SHE SPENT most of her life elsewhere, but there’s no denying the impact that Savannah had on Flannery O’Connor.
The great writer was born in 1925 at the old St. Joseph’s on Habersham — the Rose of Sharon apartments occupy the spot now — and grew up in a home on Charlton Street a stone’s throw from the Cathedral of St. John the Baptist, where the devout Catholic attended Mass.
Subsequent ventures took her to Iowa City for the Writer’s Workshop there, to New York, and to Andalusia, her country home outside Milledgeville, Ga.
It’s been a long time since a biography of the great writer has appeared on shelves, but this February marks the debut of Brad Gooch’s Flannery: A Life of Flannery O’Connor (Little, Brown).
Gooch kicks off his national book tour, appropriately enough, in Savannah on Feb. 26 at Trinity United Methodist Church. We spoke to Gooch last week.
Why are there so few O’Connor bios?
Brad Gooch: What happened is Sally Fitzgerald, a friend of O’Connor’s who wrote about her and edited her letters, was appointed her official biographer by Regina O’Connor, Flannery’s mother. She was working on a biography for over 20 years, and then she died and never completed it. That sort of sewed everything up for a long time, and everyone was waiting for that book. That’s the simple explanation (laughs).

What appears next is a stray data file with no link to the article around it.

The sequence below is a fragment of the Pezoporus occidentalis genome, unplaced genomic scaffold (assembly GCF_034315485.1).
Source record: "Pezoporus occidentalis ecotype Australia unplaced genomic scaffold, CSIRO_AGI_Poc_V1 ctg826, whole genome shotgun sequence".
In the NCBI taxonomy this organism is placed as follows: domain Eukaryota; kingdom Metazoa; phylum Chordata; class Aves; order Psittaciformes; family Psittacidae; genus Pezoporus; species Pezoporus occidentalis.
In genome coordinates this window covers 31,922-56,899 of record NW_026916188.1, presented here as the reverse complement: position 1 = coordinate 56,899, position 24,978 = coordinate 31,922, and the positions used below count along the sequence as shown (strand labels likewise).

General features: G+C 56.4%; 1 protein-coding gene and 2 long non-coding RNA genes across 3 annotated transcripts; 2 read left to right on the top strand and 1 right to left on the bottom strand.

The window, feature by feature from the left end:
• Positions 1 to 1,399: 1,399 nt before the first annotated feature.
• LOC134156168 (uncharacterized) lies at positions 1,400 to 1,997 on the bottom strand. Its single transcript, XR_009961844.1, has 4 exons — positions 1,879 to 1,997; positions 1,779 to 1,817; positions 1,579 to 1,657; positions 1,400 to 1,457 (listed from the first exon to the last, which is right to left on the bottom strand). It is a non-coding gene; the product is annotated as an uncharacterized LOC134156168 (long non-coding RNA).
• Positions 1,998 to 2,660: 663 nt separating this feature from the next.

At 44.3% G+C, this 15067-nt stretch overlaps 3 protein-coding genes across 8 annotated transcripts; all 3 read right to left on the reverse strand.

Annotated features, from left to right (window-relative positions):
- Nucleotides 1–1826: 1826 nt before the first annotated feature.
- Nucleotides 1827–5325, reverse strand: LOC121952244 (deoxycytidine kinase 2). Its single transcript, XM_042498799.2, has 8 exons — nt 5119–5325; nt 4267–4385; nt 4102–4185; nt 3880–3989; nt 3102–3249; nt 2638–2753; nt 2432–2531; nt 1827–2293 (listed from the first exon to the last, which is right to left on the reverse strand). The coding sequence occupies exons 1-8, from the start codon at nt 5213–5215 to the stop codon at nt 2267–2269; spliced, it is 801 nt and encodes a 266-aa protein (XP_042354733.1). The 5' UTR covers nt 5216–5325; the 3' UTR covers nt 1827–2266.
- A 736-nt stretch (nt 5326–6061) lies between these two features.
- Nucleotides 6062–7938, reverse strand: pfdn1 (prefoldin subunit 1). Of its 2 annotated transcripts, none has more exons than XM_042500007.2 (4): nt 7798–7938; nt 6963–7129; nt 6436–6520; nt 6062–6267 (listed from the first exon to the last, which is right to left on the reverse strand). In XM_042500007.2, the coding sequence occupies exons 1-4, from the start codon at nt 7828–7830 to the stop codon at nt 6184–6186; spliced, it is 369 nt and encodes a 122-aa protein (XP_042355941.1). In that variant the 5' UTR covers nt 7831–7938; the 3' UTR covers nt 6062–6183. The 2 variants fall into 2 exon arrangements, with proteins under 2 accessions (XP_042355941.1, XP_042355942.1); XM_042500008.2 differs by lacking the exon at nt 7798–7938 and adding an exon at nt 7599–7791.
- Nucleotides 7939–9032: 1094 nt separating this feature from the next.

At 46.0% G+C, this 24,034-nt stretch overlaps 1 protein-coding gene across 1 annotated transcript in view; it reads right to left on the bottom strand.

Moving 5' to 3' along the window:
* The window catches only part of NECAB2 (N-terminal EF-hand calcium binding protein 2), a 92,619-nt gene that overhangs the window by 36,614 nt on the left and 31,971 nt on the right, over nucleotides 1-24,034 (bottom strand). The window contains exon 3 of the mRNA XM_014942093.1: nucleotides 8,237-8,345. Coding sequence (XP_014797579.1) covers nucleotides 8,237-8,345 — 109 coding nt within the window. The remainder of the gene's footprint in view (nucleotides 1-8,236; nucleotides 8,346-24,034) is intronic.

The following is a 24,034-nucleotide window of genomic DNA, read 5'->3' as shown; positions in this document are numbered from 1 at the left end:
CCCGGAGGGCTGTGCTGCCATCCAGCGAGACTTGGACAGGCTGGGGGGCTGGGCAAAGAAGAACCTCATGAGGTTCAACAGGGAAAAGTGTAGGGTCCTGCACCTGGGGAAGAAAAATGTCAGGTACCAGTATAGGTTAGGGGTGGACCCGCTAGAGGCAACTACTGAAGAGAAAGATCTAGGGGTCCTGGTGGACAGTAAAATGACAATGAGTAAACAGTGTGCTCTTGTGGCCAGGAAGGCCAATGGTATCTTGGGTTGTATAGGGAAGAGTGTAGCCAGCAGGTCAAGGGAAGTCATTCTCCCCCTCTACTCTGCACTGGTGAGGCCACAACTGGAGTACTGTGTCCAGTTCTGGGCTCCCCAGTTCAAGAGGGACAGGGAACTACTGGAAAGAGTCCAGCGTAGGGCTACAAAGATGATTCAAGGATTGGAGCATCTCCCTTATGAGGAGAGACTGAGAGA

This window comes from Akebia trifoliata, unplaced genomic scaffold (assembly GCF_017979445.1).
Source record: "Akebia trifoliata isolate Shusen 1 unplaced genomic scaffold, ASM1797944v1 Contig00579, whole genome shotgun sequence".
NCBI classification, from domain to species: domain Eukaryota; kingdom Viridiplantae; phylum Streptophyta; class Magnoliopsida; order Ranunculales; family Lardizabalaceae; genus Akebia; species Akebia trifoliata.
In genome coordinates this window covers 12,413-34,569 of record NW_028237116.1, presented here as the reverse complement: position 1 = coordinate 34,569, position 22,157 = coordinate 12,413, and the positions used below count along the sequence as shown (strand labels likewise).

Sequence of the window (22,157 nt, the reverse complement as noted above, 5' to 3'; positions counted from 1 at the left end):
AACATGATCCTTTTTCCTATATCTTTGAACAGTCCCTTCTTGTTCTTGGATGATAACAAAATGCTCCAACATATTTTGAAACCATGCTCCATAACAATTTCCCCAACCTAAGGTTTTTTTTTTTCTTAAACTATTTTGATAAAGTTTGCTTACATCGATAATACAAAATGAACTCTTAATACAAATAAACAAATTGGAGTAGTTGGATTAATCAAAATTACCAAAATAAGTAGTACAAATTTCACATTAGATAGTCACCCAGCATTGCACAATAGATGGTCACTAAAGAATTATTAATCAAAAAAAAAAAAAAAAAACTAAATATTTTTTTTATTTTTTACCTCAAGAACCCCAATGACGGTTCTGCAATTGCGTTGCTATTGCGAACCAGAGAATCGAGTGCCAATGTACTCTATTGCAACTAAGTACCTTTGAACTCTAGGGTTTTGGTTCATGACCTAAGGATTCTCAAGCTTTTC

What were your primary sources?
Brad Gooch: Interviewing people. We’re dealing with an age group where it became very timely to get to certain people. I interviewed Robert Giroux, O’Connor’s editor, who then passed away a few months ago, Elizabeth Hardwick, who was with her at Yaddo in New York, who then died about a year ago. Those kinds of interviews were key.
And I talked to or had letters from over 50 women who went to college with her at Georgia State College for Women. Then there are different archives at Milledgeville, at the college.